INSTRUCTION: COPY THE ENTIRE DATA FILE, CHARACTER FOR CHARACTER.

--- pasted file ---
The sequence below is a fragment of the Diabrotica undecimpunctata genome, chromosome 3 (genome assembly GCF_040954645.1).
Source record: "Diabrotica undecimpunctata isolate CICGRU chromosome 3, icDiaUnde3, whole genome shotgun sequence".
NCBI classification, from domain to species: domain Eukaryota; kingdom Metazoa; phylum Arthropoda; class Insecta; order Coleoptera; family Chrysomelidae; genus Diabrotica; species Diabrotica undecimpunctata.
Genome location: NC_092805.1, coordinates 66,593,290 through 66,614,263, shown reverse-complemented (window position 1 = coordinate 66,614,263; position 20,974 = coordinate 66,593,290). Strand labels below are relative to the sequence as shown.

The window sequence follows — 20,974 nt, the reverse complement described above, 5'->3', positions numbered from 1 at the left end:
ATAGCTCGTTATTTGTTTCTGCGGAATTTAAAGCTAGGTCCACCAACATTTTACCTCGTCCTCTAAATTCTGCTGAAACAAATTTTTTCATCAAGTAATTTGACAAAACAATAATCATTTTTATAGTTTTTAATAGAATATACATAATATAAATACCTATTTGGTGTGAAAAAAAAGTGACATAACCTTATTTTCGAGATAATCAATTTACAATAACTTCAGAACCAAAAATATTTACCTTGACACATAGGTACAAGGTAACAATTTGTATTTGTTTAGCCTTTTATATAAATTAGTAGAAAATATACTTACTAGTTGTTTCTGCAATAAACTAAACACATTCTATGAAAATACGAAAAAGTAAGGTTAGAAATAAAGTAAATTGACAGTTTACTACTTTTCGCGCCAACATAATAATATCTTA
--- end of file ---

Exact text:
The sequence below is a fragment of the Diabrotica undecimpunctata genome, chromosome 3 (genome assembly GCF_040954645.1).
Source record: "Diabrotica undecimpunctata isolate CICGRU chromosome 3, icDiaUnde3, whole genome shotgun sequence".
NCBI classification, from domain to species: domain Eukaryota; kingdom Metazoa; phylum Arthropoda; class Insecta; order Coleoptera; family Chrysomelidae; genus Diabrotica; species Diabrotica undecimpunctata.
Genome location: NC_092805.1, coordinates 66,593,290 through 66,614,263, shown reverse-complemented (window position 1 = coordinate 66,614,263; position 20,974 = coordinate 66,593,290). Strand labels below are relative to the sequence as shown.

The window sequence follows — 20,974 nt, the reverse complement described above, 5'->3', positions numbered from 1 at the left end:
ATAGCTCGTTATTTGTTTCTGCGGAATTTAAAGCTAGGTCCACCAACATTTTACCTCGTCCTCTAAATTCTGCTGAAACAAATTTTTTCATCAAGTAATTTGACAAAACAATAATCATTTTTATAGTTTTTAATAGAATATACATAATATAAATACCTATTTGGTGTGAAAAAAAAGTGACATAACCTTATTTTCGAGATAATCAATTTACAATAACTTCAGAACCAAAAATATTTACCTTGACACATAGGTACAAGGTAACAATTTGTATTTGTTTAGCCTTTTATATAAATTAGTAGAAAATATACTTACTAGTTGTTTCTGCAATAAACTAAACACATTCTATGAAAATACGAAAAAGTAAGGTTAGAAATAAAGTAAATTGACAGTTTACTACTTTTCGCGCCAACATAATAATATCTTA